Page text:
In general repentance means change, particularly a change in a way of thinking. In the New Testament the Greek word translated as repentance (metanoia/metanoya) basically means to think differently after; as in something happens and we think differently afterward. We all go through different things and/or experience events in our lives that result in repentance, or a change in a way of thinking, that have nothing to do with Jesus or Christianity. One classic example is the idiom "fool me once, shame on you; fool me twice, shame on me." The expectation here is that we should learn from our mistakes, change our way of thinking (or repent) after being fooled once so that we (because we are now thinking differently) don't let our self be fooled again. The concept of repentance can have different connotations but my point here is that repentance is not a Christian concept; it's generic.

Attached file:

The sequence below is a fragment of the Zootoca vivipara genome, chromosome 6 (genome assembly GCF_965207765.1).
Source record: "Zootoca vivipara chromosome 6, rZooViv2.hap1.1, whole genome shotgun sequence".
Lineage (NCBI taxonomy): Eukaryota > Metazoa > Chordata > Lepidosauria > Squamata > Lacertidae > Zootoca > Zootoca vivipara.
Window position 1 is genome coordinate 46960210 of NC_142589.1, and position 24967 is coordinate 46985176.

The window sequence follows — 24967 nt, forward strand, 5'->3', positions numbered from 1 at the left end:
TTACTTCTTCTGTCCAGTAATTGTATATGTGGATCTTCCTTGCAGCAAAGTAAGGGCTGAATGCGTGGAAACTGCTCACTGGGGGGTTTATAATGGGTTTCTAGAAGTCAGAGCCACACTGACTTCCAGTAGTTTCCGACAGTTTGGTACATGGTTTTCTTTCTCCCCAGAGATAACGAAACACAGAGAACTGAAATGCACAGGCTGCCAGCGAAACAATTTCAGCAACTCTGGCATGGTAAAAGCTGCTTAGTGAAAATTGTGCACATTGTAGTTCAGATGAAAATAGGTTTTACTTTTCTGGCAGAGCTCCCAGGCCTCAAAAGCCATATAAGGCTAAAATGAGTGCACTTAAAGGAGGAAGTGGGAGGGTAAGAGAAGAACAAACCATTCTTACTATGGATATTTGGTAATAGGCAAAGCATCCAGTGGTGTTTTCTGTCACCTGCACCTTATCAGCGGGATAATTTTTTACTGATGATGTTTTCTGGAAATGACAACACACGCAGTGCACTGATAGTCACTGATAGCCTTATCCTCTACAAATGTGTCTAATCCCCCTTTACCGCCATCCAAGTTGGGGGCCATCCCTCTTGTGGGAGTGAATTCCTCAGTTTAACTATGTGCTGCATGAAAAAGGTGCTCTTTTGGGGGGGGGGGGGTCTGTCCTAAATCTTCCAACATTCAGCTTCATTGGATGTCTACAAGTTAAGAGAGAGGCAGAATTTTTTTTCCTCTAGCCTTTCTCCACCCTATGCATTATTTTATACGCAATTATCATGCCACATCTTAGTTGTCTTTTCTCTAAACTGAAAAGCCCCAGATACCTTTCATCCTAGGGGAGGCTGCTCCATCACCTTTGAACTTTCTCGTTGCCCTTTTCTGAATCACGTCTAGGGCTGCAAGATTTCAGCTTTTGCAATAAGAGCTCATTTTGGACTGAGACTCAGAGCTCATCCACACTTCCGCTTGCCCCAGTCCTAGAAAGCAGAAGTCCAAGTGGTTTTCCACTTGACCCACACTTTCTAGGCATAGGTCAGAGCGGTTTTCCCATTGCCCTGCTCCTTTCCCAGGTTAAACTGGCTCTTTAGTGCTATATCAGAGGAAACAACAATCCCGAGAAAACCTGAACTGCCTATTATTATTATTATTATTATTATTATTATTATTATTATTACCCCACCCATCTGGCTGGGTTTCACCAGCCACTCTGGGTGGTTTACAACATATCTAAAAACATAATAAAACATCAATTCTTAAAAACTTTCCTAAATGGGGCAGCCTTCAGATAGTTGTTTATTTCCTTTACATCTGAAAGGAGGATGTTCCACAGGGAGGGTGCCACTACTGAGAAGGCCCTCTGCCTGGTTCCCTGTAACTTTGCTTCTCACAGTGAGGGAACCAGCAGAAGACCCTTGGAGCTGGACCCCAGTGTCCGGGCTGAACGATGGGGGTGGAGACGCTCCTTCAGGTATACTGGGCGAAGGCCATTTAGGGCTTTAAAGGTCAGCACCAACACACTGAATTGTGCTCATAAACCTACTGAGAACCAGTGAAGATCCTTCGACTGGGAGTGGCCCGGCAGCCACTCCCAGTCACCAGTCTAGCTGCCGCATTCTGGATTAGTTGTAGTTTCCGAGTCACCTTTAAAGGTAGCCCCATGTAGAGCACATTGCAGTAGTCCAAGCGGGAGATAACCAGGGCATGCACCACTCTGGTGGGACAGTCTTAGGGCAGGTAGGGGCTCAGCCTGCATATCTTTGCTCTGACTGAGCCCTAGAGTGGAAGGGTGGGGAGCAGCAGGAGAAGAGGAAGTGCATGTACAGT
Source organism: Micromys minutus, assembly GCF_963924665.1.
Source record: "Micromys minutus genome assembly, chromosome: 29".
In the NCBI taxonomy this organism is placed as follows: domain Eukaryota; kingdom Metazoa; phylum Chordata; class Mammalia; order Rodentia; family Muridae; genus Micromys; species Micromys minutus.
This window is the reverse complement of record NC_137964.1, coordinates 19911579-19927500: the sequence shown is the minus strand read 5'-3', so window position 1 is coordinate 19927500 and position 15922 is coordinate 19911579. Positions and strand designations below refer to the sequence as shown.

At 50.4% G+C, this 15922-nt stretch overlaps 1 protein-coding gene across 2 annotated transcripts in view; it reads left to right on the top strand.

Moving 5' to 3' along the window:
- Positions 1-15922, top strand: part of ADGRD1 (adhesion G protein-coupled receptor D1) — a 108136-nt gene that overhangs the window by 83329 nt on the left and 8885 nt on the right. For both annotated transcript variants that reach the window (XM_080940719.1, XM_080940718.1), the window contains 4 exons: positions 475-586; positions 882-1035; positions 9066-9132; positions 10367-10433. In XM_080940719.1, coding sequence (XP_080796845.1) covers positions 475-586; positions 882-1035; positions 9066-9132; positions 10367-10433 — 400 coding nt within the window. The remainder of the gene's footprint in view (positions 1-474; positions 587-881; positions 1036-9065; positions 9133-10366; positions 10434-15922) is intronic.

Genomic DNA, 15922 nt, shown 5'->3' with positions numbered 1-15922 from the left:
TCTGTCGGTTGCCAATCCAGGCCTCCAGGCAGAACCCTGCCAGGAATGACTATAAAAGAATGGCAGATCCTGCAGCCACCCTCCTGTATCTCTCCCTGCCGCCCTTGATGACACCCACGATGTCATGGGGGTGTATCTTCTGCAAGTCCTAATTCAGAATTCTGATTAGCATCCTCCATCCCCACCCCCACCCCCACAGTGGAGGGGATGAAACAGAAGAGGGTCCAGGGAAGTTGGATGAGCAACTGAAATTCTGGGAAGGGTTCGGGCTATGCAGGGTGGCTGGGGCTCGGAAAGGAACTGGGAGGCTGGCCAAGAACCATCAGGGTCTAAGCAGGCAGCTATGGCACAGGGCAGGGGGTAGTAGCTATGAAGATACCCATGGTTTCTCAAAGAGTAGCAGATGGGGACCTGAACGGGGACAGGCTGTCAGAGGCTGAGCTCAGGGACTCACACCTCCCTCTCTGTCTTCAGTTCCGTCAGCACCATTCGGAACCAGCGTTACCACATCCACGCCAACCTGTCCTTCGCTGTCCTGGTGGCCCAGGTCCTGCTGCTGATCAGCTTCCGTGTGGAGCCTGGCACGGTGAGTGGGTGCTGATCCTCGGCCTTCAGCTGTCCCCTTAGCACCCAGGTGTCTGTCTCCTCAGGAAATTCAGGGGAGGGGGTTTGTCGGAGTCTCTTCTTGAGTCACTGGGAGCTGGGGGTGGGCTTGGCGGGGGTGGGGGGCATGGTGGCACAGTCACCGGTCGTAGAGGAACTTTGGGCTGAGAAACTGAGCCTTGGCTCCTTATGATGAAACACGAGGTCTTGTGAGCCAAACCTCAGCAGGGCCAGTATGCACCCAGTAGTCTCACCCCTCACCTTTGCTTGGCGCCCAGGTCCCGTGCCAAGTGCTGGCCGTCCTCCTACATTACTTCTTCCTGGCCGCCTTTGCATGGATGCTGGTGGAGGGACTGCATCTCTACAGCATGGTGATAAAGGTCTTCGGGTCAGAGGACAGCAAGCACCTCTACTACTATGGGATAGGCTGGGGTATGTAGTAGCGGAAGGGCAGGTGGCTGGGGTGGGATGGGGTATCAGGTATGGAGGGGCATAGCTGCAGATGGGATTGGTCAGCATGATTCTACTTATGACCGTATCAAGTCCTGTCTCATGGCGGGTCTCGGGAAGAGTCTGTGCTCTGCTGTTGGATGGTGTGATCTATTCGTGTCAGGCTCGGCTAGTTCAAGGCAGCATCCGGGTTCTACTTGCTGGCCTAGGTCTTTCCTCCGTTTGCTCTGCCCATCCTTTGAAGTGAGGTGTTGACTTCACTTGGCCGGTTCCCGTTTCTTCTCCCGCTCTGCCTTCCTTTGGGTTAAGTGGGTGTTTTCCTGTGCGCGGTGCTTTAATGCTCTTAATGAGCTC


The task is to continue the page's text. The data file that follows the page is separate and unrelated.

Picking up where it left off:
For Christians repentance primarily has meaning within our relationship with the Logos of God, or Jesus. In the post "Who is Jesus" I stated the original definition for Logos; the "divine reason or plan which coordinates a changing universe." Repentance for salvation starts with an awareness or understanding that our reasoning and plans are in conflict with Jesus. Basically we are wrong and He is right. Not we did something wrong, we are wrong. Next comes a willingness to die to our own reasoning and plans. And afterward faith that Jesus will work His divine plan in us.
The Apostle Paul said in Galatians 2:20 - 20I have been crucified with Christ and I no longer live, but Christ lives in me. The life I live in the body, I live by faith in the Son of God, who loved me and gave himself for me. (NIV).
This is the repentance, or way of thinking, that leads to salvation.